University at Buffalo, The State University of New York University at Buffalo - The State University of New York

A Millimeter-Wave Multi-Layer WLAN Architecture for Multi-Gigabit, Always-On Connectivity

The project is developing a Millimeter-Wave multi-layer architecture for general purpose multi-Gigabit WLANs that will offer always-on connectivity in the home/enterprise environment but an order of magnitude higher throughput than today's 2.4/5 GHz WLANs. The proposed architecture is developed in a systematic, bottom-up fashion, starting with an understanding of the Millimeter-Wave channel and its impact on higher layer performance and gradually moving up the layers of the network stack. We adopt a practical approach in which measurement studies, protocol prototyping, and testbed-based evaluation play a central role. Our proposed work is divided in three tasks:

  • Task 1: 60 GHz channel measurement and modeling. This task involves the following subtasks: (i) measuring and understanding the impact of location, distance, antenna array orientation, antenna beamwidth, human blockage, and mobility on PHY layer metrics (signal strength, data rate), as well as on higher layer metrics ((TCP/UDP throughput, RTT), (ii) understanding and modeling the interaction between these metrics, and (iii) measuring and modeling the power consumption of 802.11ad transmissions/ receptions.

  • Task 2: Measurement-driven 60 GHz MAC protocol design. In this task, we will use the developed models from Task 1 to design MAC layer algorithms and protocols targeting both performance and power savings. We are interested in the following aspects of MAC design: (i) rate and beam adaptation, (ii) adaptive frame aggregation, (iii) loss diagnosis (human blockage vs. client mobility vs. interference).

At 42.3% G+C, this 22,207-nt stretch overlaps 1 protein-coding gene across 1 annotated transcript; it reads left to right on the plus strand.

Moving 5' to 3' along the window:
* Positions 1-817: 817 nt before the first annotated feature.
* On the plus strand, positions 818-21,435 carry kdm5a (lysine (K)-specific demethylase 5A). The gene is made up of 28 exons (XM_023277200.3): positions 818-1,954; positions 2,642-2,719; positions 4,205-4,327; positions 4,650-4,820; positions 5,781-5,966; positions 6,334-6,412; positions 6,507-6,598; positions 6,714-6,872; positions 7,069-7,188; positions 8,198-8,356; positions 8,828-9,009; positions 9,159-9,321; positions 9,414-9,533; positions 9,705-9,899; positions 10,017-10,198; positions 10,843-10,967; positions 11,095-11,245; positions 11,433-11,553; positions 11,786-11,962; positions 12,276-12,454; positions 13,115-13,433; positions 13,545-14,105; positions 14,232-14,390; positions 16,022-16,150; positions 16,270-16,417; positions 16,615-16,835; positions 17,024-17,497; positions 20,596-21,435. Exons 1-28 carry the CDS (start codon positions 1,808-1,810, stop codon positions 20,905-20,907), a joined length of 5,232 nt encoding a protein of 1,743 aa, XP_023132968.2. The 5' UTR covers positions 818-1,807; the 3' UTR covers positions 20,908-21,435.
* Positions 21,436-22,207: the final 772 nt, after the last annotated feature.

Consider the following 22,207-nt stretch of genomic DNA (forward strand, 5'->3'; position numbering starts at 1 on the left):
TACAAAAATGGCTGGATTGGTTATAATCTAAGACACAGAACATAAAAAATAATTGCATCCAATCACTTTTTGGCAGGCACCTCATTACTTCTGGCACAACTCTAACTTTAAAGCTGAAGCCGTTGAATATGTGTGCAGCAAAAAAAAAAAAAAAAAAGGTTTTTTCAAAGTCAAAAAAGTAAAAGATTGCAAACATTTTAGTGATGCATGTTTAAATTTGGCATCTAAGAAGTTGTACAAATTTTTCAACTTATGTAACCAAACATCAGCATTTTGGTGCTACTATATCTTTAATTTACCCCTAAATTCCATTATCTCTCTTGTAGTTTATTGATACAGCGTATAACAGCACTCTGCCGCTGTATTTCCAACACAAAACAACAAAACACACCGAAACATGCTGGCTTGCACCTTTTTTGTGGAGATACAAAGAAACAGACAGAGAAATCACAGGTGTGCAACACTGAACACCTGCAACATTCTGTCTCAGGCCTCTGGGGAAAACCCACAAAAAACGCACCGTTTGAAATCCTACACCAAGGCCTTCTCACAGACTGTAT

• Task 3: 60 GHz relays. Relays play a central role in our architecture. In this task, we will start with an 802.11ad-compliant relay architecture and study relay placement algorithms for improving connectivity. We will then gradually add more functionality to relays and study algorithms for extending coverage and improving wireless capacity through concurrent transmission scheduling. We will also develop an online measurement framework and design metrics for relay selection.

  • Task 4: Evaluation. We use a combination of standard-compliant COTS devices and proprietary hardware. Our standard-compliant COTS devices include dock stations, routers, and laptops equipped with Wilocity/Qualcomm WiGig/802.11ad radios and phased array antennas. The laptps are controlled by open source drivers (wil6210). Proprietary devices include a pair of HXI radios and a Pasternack/Vubiq 60 GHz development system, equipped with horn antennas of various beamwidths. With colleagues from the EE department at UB, we are in the process of developing X60, the first software defined based 60 GHz testbed that will offer high level of reconfigurability at the PHY, MAC, and network layer but will support channel widths and speeds commensurate to those of the 802.11ad standard. The X60 nodes are based on the NI mmWave Transceiver System from NI and equipped with 12-element phased antenna arrays from SiBeam that can be configured in real-time.



This project is sponsored by the National Science Foundation under a CAREER Award CNS-1553447. Owen Torres is supported by an REU supplemement to this award.